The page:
It is not only Russian oligarchs and multinational corporations who run to the ‘capitalist courts’ — as we used to call them on the left. Have an argument with Len McCluskey and you find that the leader of Unite is prepared to spend his money, or more likely his members’ hard-earned dues, on hiring the libel lawyers of Carter-Ruck at £550 an hour (plus expenses, of course).
Carter-Ruck can charge a little more than the minimum wage because its many wealthy clients know that its lawyers will push as hard as they possibly can to defend clients’ interests, as our spat with McCluskey showed.
Last week I published a brisk blogpost on The Spectator’s site in which I said that the Labour party should recognise that Unite was its enemy. The cliché that Labour and the unions were in a marriage was apt, I said: they fight all the time and don’t have sex. But few marriages survive adultery — and McCluskey’s eyes were always wandering.
Only last year he threatened to sever Unite’s links with Labour if the party’s policies did not comply with his wishes. He would put his union’s money behind a new workers’ party to the left of Labour instead. Perhaps he could take Unite-sponsored MPs with him, I speculated. After all, Unite has attempted at least once to use its influence to place its men and women in parliament; in Falkirk, a Labour party investigation said there was ‘no doubt’ that Unite had recruited party members in an effort to ‘manipulate’ the selection of a parliamentary candidate.
Meanwhile, in Tower Hamlets in the East End of London last month, McCluskey’s sidekick Andrew Murray announced, after an election court had disbarred the mayor Lutfur Rahman for electoral fraud, that Unite was ‘proud’ to support Rahman
I would like you to take a breath and reflect that the Tower Hamlets episode illustrates to perfection the decadence of parts of the British left. There is a comprehensible left-wing case for a new socialist party. There are times when I might even vote for one — although I am not sure how many others would. But Rahman fought the Labour party in the East End by exploiting racial and religious division, in a manner leftists would rightly denounce if a white Ukip politician were to do the same. Rahman directed public money to Bangladeshis who were likely to vote for him, Judge Richard Mawrey found. He even diverted funds meant for the Alzheimer’s Society. Not content with that, Rahman and his associates bribed Asian TV stations to give him favourable coverage. He persuaded clerics to instruct their poor and credulous followers that it was an Islamic duty to vote for him, and to warn them that if they did not they would be siding with their Islamophobic enemies.
In other words, Rahman engaged in racial profiling, the exploitation of religious superstition for political advantage. He also perpetrated an electoral fraud, which denied the people of the East End their basic right to have their views represented in a fair election. Despite all of the above and more, Unite, Ken Livingstone and much of the left press excused him because Rahman claimed to be an enemy of the status quo.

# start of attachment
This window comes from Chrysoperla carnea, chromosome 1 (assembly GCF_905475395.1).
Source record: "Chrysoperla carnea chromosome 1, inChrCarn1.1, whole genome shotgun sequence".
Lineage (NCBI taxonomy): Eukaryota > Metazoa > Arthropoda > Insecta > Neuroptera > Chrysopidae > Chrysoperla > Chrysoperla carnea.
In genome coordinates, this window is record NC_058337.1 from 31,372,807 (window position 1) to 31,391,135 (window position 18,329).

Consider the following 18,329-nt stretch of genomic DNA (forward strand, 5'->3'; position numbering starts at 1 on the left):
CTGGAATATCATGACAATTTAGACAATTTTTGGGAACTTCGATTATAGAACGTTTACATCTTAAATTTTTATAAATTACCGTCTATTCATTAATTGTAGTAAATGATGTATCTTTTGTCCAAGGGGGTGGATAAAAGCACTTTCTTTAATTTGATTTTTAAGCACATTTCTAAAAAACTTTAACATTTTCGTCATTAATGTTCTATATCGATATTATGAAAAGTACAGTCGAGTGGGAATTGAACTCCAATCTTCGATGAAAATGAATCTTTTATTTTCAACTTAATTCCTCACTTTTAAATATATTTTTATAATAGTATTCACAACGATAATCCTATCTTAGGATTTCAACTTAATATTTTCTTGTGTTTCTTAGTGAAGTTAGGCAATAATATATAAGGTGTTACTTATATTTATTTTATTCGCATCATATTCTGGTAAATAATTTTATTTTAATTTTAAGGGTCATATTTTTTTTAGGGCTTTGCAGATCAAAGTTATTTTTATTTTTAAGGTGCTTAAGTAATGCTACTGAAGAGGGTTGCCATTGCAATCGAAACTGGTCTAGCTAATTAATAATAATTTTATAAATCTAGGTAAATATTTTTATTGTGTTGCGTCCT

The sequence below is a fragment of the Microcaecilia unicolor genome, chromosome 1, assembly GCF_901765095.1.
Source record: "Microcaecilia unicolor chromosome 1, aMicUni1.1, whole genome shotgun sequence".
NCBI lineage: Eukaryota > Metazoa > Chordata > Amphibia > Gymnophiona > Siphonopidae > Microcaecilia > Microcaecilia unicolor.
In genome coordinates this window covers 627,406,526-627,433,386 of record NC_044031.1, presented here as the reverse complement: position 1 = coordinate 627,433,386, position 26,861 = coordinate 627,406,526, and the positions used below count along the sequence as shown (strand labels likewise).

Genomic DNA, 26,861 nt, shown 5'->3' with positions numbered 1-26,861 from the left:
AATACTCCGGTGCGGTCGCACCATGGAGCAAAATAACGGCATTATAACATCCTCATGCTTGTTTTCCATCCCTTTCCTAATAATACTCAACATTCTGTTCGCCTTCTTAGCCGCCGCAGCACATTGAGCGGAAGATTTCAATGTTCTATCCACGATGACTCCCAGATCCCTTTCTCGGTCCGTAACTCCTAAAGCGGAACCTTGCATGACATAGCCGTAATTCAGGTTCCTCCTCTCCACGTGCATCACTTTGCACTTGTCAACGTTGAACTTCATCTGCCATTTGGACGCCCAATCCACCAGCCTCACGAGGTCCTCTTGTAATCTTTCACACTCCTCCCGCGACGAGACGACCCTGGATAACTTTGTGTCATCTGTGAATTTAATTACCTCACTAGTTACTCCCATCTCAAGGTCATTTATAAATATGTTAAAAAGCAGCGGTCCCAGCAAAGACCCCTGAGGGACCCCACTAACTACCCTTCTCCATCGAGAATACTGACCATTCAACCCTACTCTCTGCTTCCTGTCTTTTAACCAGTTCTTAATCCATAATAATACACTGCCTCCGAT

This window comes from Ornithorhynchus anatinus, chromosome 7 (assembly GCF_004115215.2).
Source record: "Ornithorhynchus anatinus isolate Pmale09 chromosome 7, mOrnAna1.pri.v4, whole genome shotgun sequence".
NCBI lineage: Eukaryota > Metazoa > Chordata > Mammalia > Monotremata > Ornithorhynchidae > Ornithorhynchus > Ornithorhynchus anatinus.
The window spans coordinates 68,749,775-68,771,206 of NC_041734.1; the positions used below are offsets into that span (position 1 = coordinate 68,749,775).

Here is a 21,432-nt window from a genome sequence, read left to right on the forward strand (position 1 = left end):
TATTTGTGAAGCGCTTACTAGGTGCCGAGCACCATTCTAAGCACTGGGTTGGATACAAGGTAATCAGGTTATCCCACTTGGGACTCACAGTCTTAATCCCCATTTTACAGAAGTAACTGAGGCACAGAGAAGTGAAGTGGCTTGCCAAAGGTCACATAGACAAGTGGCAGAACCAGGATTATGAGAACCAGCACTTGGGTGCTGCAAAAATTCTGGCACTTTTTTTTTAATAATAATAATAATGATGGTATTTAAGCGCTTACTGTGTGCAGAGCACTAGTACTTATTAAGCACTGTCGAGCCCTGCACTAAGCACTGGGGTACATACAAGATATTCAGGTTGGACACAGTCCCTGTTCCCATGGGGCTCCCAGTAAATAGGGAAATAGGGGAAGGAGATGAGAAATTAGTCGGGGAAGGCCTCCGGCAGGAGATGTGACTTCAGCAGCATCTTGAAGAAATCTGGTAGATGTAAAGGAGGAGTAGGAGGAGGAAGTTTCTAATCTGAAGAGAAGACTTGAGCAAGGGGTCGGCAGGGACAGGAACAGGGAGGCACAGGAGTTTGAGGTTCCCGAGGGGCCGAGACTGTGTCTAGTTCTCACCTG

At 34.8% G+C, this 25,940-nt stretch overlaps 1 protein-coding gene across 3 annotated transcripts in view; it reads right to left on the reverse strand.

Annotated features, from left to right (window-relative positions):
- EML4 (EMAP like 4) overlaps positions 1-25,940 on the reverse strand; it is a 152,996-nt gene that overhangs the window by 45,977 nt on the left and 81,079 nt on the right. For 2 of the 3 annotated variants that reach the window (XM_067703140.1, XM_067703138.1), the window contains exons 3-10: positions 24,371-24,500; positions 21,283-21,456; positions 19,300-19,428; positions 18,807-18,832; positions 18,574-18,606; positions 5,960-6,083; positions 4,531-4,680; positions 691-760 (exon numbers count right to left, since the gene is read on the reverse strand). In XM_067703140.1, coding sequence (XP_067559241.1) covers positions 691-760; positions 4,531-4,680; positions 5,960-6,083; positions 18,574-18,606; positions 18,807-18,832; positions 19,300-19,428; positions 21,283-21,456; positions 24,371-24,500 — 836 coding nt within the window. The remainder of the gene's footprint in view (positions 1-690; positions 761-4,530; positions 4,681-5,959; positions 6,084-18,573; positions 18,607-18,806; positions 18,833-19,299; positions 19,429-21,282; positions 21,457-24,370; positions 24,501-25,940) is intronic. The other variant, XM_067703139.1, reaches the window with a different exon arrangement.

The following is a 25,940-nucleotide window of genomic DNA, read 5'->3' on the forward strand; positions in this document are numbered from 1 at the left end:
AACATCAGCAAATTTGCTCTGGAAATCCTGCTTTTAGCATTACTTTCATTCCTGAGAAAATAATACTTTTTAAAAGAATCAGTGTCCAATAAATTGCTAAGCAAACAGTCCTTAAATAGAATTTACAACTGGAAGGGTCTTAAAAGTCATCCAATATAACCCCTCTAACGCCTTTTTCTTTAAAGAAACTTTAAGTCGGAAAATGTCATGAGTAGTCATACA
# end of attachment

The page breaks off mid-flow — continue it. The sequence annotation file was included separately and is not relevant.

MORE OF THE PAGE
Don’t be the put-upon wife, I told Labour. Dump the creep before the creep dumps you.
Instead of arguing back, McCluskey instructed his £550-an-hour libel lawyers to condemn our ‘highly defamatory’ portrayal of their client. I had wounded McCluskey. The poor little thing was ‘suffering from hurt and distress’ after the ‘extraordinary and grossly irresponsible’ decision of the editor to publish my piece.
McCluskey wanted an apology. Oh, and money. Not just damages but ‘aggravated damages’ and — lest we forgot — Carter-Ruck’s legal expenses, too. The Spectator’s lawyers told the Carter-Ruckers that their demands were ‘absurd’, and they appear to have gone away. Absurd or not, they can succeed. Whenever I am up against bullies, I congratulate myself on joining the campaign for libel-law reform. Thanks to its fine work, writers can finally express their ‘honest opinion’. Or rather some writers can. I am lucky to work for newspapers, which can afford to fight. Unite’s lawyers have also menaced a political website which offended McCluskey. Such websites cannot think of fighting libel cases and this sort of bullying therefore achieves its purpose of shutting down criticism.
Demands to censor can be a sign of strength. The magnate exercises his power by letting his opponents know that those who cross him will pay. But McCluskey’s threats betray his weakness. Britain’s trade unions are dying. According to the Office for National Statistics, in the 20 years between 1973 and 1992, an average of 7.8 million working days a year were lost because of strike action. In 2013, that figure fell to a mere 444,000 days. The unions have failed to recruit and offer help to the new working poor in the care, hospitality and service industries. Only 14 per cent of private–sector workers are trade union members. The future of those scraping a living in shopping centres and call centres is precarious and non-unionised.
McCluskey could form a new left-wing party, but the Greens have filled that space. Meanwhile, he must answer hard questions from his militants, who want to know why Unite needs a political fund at all. Like the syndicalists of the early 20th century, they want to give up on politics and concentrate on the ‘industrial struggle’. They have a point, and not just because zero-hours contracts and austerity give them much to struggle against. The tens of millions that Unite has given to the Labour party have not brought Labour to power. Indeed, Unite’s influence in making Ed Miliband Labour leader in 2010 ensured its defeat in 2015. McCluskey shows no sign of learning from his mistake, and seems ready to repeat his trick of pulling Labour away from the centre ground.
Behind all the threats and the bombast, his power is the precise opposite of what he believes it to be. All he can do is stop Labour winning.